I’ve already stated how the plot pretty much stops during the first 15 minutes and that the remainder of the screen-time is more-or-less filler. But what other sins does “Halloween: Resurrection” commit against fine slasher cinema? Let’s begin with the characters. Sara (Bianca Kajilch) is our new heroine and her personality is so generic that the actress barely has any room to ‘act’. Her character arc doesn’t make a lot of sense either. The exposition 101 scene (contrived classroom sequence where the teacher discusses a theme of the movie. It’s bullshit) suggests she must overcome her ‘fear’ over the course of the film. But…what is she afraid of? It’s as if the writers intended on giving her a traumatic back-story, but then forgot to include it in the screenplay, because she’s just jumpy for no reason. It’s even stranger when she starts seeing visions of Michael Myers, before actually running into him. I’ve heard that originally, it was going to be suggested that Michael is stalking her, apparently in an attempt to bring back the more abstract Michael from the original “Halloween”. But presumably the writers realized that would be too contrived, so they removed it and her ‘fear’ lacks the proper context. She’s also in sort of an online relationship with Miles (Ryan Merriman), even though she seems way too hot to do that. That was just a dumb, waste-of-time subplot which seems designed to pad out what is already filler. Ugh, I miss Dr. Loomis, Jamie Lloyd and Laurie Strode. Fuck, I’ll even take remake Laurie Strode. She might have been kind of annoying, but at least she wasn’t boring! Sara has to be the dullest character IN THE ENTIRE FRANCHISE.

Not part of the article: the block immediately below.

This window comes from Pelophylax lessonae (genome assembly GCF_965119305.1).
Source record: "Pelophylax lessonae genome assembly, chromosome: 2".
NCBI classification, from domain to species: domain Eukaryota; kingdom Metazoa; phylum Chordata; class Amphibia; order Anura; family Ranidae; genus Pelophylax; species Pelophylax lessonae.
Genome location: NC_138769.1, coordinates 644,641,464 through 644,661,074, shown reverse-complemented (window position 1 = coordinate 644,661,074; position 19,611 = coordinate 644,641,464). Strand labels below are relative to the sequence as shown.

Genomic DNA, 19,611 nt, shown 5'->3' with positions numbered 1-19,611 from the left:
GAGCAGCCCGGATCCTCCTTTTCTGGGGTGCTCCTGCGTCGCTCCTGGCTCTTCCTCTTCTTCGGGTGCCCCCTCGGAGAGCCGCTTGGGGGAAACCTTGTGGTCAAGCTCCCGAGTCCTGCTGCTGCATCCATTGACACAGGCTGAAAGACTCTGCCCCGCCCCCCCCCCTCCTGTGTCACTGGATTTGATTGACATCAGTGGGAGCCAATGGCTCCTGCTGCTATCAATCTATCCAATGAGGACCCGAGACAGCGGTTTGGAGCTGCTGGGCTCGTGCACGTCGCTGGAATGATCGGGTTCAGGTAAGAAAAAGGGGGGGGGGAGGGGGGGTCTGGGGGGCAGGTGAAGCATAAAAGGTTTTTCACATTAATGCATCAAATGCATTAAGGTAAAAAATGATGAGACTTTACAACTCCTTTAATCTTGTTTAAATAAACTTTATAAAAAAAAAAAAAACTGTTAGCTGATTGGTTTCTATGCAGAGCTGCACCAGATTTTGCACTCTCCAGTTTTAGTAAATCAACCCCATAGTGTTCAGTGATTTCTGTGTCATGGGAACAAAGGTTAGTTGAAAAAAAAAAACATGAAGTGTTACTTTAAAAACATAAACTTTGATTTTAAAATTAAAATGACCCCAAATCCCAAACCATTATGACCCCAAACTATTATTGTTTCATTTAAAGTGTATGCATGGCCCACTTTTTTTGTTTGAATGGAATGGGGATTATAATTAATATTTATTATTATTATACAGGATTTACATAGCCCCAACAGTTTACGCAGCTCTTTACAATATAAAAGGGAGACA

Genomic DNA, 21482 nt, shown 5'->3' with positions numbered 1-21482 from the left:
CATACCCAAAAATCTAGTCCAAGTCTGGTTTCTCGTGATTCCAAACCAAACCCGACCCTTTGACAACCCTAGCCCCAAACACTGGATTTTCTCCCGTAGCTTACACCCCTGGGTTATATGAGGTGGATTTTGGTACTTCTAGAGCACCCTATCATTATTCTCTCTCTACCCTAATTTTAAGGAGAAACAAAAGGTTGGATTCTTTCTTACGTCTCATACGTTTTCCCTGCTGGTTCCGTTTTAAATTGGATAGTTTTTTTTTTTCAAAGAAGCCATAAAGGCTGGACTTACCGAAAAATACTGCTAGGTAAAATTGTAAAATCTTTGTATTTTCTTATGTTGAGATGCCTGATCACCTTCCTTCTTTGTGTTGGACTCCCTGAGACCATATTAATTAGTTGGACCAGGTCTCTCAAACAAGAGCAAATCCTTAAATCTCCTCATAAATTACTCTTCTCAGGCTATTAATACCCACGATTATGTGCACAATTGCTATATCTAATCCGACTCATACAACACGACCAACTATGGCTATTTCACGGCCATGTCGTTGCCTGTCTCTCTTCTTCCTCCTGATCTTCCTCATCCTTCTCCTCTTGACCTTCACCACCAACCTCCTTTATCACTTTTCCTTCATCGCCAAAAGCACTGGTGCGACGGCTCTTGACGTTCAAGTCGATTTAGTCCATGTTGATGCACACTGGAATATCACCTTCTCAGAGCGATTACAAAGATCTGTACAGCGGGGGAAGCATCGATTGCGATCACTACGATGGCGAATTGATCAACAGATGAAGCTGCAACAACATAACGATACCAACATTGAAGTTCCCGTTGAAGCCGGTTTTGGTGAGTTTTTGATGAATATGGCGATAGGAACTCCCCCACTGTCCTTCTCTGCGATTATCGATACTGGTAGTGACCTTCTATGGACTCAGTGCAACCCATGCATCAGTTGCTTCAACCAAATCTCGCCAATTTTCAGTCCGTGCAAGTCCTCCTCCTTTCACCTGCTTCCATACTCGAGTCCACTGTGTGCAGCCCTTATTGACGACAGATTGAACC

The supporting cast is…bleh. Everyone complains about Freddy (Busta Rhymes), but do you know what? I was fine with him. Yes, the kung fu noises were obnoxious and the supposedly badass one-liners were retarded, but at least he was having fun with the role. I also think Busta Rhymes has charisma, so he entertained me. Had “Halloween: Resurrection” been good, however, I probably would’ve agreed with everyone else considering how much his presence screws up the tone. But in a bad movie, I’ll take whatever fun I can get. Everyone else has a single attribute to their characterization. The blond chick is loud, the smart chick is smart, the men are horny and the token black guy likes to cook. So in the latter’s case, everything that comes out of his mouth will tie into food. Everyone else is the same way, doing and saying things which tie into their one character trait. The acting is okay, I guess…Once again, there isn’t a whole lot of room for these people to actually act, but other than those orderlies early on, no one gives a bad performance. I even liked Sean Patrick Thomas, despite him having the most ridiculous gimmick. But decent acting does not make up for boring characterizations.